The native population of southern Italy was burdened by the oppressive rule of the Spanish military, who provided most of the clientele for Donna Dominica's villa. In 1597 when La Corvia was thirty-two, rebels inspired by Tommasso Campanella mounted a conspiracy against Spanish rule, but the movement had already been percolating for several years. The insurgents came from the Calabrian hills and gathered at their risk in the more seedy parts of Naples, frequenting taverns where they danced and drank to let off steam. Due to her reputation, La Corvia had exceptional freedom. She was Italian and did not hide her sympathy with the insurgents. She defied the Spanish authorities by visiting some of the night spots known to be frequented by rebels. There, at the age of twenty-nine, she met a Calabrian named Angelo who attracted her instantly. He was the first man she ever had for the satisfaction of her own desire, and he was to be the only one. They kept their affair totally secret.

In her defiance, La Corvia did not realize that she was in a compromising situation: servicing the Spanish military while having an affair with one of the Italian insurgents. Or if she realized, she simply did not care. Politics meant nothing to her. It seemed to be nothing but vain posturing. Although she was in a position (frequently prone) to gather information from the Spanish officers and pass it to the rebels, it never crossed her mind to do so. Her body was a object of commerce, certainly, but not a tool of espionage.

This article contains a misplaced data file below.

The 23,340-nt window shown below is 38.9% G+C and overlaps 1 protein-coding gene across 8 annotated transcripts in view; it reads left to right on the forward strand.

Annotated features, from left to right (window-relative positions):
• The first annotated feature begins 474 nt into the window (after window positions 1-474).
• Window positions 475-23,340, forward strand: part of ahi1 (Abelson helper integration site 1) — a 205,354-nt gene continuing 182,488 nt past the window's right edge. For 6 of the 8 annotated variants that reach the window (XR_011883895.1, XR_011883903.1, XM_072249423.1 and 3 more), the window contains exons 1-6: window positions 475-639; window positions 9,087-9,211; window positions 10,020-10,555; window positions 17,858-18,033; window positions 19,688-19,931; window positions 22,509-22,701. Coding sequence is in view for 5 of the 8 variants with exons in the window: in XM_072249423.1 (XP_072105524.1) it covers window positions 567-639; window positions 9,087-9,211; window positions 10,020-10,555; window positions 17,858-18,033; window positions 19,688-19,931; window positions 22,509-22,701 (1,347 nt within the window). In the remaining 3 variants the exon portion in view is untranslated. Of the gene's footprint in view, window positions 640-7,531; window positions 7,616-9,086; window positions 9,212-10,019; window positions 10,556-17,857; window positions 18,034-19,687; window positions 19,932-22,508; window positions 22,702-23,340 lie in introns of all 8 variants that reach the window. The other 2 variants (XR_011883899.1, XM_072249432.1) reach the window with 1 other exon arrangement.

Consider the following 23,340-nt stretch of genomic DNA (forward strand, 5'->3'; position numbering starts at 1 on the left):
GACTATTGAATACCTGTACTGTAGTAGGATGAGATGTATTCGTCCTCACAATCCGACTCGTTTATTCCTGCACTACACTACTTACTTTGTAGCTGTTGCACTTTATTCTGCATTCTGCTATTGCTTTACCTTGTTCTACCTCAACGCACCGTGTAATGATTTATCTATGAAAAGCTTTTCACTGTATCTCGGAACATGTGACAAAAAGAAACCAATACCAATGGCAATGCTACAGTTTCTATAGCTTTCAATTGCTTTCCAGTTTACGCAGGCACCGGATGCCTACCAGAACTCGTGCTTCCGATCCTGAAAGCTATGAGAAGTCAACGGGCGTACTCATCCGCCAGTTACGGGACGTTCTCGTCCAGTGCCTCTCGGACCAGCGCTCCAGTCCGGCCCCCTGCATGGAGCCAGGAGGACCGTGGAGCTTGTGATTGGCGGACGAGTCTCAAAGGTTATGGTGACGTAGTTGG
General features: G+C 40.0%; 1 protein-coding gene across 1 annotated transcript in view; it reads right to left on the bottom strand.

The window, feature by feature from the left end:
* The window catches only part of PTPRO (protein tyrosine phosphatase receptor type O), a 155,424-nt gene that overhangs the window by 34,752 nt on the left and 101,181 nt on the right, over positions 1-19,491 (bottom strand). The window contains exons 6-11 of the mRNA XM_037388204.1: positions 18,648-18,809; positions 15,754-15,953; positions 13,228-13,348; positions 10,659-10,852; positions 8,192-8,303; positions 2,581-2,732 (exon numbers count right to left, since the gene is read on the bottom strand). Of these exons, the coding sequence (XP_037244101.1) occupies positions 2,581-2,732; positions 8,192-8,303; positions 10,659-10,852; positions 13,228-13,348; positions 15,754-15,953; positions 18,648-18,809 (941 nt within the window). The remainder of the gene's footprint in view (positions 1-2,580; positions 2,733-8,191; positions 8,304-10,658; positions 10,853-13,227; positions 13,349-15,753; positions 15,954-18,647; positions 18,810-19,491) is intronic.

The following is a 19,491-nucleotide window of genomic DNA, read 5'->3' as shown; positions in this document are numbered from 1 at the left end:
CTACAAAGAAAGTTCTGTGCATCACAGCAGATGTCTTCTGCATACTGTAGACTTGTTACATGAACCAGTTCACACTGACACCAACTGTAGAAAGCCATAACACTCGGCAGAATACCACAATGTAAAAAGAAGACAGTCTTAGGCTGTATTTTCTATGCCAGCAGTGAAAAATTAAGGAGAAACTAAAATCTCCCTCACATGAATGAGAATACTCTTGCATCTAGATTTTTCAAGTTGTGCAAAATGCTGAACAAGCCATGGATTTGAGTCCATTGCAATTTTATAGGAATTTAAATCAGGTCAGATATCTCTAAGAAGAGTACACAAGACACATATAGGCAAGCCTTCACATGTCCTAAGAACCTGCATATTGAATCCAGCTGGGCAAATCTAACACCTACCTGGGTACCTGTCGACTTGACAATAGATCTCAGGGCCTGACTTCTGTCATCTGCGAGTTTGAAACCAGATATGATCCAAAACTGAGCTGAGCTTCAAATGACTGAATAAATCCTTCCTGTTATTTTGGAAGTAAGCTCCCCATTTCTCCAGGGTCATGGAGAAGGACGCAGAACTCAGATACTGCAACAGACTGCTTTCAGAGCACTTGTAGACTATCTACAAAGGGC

Campanella was a visionary inspired by the prophetic notion that a new age would begin in 1600, as predicted by the Italian mystic Joachim of Fiore, and confirmed by his own astrological calculations. But in that year two comrades in the movement betrayed him, and he was imprisoned at the port tower in Naples. He pretended to be insane, which allowed him to escape execution, but spent the next twenty-seven years of his life in the port dungeon.